Why are you giving up so quickly? Why after years of being together, you feel like you’re not meant to be together? Why do you want to end the relationship? Are the conflicts in your relationship so bad, that you want to just throw in the towel? Conflicts don’t end relationships, people do.
Conflicts are healthy for relationships
Every relationship has conflicts, they can’t be avoided, and they can’t be denied. They are a natural part of a relationship, they are healthy for the relationship, and they contribute to the growth of the relationship. Although conflicts are very difficult to avoid, they are not impossible to navigate through and manage. Don’t allow conflicts to ruin your relationship; instead, use them as an opportunity to grow, to learn new things about your mate, to learn new ways to solve problems, to identify issues that are impacting the relationship, and as an opportunity to enhance your communication skills.
Conflicts determine the strength of your relationship
Conflicts can strengthen your relationship, make you want to end it, or bring you and your mate closer or draw you a part. Whether or not the relationship survives is up to you and your mate. How you and your mate manage the conflicts in your relationship will determine the success and longevity of your relationship. One of things I’m sure of, is that couples who learn and choose to manage conflicts in a healthy way, have a better chance of having a lasting relationship, and according to John Gottman, “to make a relationship last, couples must learn to manage conflict.”
It’s important to develop Godly, healthy, and friendly ways of managing conflict; however, doing so takes time, practice, work, and the willingness to work together to increase the likelihood of the relationship lasting. It’s inevitable to avoid conflict in your relationship, but one thing I’ve realized, is that when you are accustomed to dealing with conflict, by screaming, yelling, throwing things, ignoring, being sarcastic, or stonewalling, which is refusing to communicate or express emotions, this is how you will respond to your mate when conflicts arise in your relationship.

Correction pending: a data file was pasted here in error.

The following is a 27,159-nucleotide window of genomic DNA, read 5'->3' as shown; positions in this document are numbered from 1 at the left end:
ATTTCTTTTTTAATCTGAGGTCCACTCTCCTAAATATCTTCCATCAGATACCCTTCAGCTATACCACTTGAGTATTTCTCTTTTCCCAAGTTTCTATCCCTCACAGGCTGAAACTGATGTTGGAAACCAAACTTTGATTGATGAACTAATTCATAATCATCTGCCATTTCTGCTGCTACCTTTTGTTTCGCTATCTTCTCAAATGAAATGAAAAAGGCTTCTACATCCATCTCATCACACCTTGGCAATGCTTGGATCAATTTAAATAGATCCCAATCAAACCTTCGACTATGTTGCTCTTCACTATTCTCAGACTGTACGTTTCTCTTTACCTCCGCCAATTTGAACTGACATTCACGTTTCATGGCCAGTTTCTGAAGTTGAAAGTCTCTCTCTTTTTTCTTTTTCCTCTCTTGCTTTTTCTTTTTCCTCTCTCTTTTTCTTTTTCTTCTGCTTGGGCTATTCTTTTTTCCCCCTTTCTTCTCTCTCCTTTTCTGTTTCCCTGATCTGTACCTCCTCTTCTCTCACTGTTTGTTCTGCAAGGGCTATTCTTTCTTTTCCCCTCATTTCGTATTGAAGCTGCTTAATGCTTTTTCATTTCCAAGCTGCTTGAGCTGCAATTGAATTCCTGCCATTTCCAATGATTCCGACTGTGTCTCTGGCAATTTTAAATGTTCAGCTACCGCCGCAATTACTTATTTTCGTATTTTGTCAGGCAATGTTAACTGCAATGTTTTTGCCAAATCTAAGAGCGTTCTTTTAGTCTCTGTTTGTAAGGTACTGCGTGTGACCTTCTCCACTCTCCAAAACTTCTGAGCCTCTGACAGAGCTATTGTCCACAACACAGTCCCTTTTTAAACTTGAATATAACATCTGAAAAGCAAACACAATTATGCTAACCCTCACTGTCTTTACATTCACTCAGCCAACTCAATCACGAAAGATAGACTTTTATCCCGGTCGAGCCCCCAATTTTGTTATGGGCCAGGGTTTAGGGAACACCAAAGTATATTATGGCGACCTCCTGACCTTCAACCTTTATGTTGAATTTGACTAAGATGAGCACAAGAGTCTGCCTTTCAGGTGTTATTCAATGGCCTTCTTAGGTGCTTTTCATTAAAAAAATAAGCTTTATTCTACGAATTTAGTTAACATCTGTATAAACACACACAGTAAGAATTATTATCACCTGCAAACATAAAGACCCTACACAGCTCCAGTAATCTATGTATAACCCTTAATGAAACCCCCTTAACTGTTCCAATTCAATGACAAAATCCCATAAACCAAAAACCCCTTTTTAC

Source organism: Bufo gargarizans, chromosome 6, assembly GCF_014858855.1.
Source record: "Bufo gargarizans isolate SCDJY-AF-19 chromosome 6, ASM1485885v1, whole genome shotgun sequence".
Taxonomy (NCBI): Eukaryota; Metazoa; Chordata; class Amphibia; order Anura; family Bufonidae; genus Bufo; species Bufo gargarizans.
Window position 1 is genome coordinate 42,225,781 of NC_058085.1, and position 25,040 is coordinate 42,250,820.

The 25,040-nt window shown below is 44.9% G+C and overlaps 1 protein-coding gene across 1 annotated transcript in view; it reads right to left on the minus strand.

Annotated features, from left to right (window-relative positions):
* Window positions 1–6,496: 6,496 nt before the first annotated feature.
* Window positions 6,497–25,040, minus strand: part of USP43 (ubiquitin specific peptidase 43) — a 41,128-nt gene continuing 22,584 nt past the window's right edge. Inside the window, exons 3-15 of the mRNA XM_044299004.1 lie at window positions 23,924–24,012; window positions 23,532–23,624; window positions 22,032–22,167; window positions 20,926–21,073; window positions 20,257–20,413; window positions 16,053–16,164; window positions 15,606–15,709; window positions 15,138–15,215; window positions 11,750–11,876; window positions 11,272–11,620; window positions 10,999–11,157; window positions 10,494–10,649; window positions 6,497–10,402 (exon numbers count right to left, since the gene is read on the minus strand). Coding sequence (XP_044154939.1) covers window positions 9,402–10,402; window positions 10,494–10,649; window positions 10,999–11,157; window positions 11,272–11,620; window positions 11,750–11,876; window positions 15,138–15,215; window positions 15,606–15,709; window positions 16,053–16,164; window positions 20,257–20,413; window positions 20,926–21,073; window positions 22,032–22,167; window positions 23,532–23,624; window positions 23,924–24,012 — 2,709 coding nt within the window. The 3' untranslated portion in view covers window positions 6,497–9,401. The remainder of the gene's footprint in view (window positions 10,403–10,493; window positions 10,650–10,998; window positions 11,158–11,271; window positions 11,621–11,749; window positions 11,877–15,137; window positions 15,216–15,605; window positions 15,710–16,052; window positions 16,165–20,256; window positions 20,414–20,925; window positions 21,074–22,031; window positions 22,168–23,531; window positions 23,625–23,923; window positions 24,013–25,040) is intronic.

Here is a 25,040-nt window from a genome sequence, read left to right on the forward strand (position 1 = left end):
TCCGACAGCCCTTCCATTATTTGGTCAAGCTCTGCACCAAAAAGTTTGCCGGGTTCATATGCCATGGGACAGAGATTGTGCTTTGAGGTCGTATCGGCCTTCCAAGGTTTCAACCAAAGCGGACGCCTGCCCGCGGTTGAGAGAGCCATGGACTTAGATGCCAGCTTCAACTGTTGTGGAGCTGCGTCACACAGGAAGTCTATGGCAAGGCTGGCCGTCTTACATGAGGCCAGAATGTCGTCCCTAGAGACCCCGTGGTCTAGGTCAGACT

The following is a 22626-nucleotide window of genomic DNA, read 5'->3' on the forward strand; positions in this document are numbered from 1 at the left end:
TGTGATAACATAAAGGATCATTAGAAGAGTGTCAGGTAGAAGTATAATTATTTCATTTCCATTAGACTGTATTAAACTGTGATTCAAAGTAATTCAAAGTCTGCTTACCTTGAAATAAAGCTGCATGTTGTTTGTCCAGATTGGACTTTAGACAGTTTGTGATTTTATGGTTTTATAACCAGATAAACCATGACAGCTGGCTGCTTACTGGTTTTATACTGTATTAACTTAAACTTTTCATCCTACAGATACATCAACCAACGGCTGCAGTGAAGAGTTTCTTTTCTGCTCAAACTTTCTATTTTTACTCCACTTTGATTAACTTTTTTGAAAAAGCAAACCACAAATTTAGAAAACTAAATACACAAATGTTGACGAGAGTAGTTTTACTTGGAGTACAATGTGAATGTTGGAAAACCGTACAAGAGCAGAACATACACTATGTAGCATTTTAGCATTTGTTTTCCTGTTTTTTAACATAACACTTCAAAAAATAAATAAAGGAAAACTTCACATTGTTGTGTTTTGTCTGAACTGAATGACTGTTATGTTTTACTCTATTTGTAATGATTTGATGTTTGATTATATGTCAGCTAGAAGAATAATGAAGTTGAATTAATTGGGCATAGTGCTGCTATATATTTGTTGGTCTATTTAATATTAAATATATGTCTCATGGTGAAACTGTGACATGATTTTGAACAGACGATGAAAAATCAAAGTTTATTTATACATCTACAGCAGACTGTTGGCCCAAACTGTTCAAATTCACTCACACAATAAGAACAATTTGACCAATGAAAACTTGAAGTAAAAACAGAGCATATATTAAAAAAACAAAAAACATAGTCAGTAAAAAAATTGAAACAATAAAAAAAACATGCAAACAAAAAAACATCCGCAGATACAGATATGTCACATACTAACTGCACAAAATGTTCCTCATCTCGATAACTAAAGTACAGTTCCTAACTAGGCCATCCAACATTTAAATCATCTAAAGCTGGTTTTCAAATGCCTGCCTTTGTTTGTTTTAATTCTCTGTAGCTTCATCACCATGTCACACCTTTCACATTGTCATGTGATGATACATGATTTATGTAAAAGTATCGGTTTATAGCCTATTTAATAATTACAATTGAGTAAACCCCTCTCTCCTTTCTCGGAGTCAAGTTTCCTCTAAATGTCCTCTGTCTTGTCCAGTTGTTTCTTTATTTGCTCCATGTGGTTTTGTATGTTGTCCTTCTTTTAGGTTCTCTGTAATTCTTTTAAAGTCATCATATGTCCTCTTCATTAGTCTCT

Learning to manage conflicts
Managing conflicts is not impossible, but you have to want to learn new ways of dealing with the them as they arise, you have to want to enhance your ability to communicate effectively, and you have to want to work on improving your relationship, in order to decrease the chance of conflicts ruining it. Many times, couples lose their relationship in the midst of conflicts, which is every easy to do, but there are ways to manage conflicts without losing your relationship, and to do so, you have to;
- Pray and ask God to help you communicate effectively and listen attentively. It’s important to learn to be quick to hear and slow to speak.
- Identify what the conflict is really about. For example, are you arguing because the mortgage hasn’t been paid or because you don’t have the money to pay it? The main issue is not that the mortgage hasn’t been paid, although it’s an issues, but the conflict is really about the lack of finances to take care of your family’s needs.
- Ask questions to make sure you understand what was said. Clarify what was said by repeating what your mate said, and allow him/her the opportunity to respond and let you know if what you heard, is what he/she said and wanted to communicate.
- Work together to identify 2- 3 agreed upon solutions to the problem, talk about why they are best solutions and discuss possible outcomes as a result of the solutions. Working together says it’s doesn’t matter who is right or wrong.
- Don’t say hurtful things to each other – Just because you’re upset, doesn’t give you the right to say things that are hurtful.
- Do not interrupt each other while talking. Doing so will cause more conflicts and is a sign of disrespect, and you’re saying to each other, “I don’t respect you.”
- Don’t ignore, don’t be sarcastic, and don’t blame each other. Doing so will cause more conflict in your relationship, and stop your relationship from growing.
- Accept, Acknowledge and Apologize. Take responsibility for your part in the conflict, don’t play the victim, and say “I’m sorry.”
- Take 10, if needed. Taking 10 is about taking a time-out from the conversation. It’s impossible to try to manage conflict without you or your mate getting upset, frustrated, irritated, or extremely emotional. If you have a hard time controlling your emotions, let your mate know that you need to take 10.
- Seek counseling. There’s nothing wrong with seeking counseling to learn how to manage conflict effectively. Many times couples go to counseling after they have already decided to give up and are ready to end the relationship. Don’t wait, seek counseling before your relationship gets to the point of no return.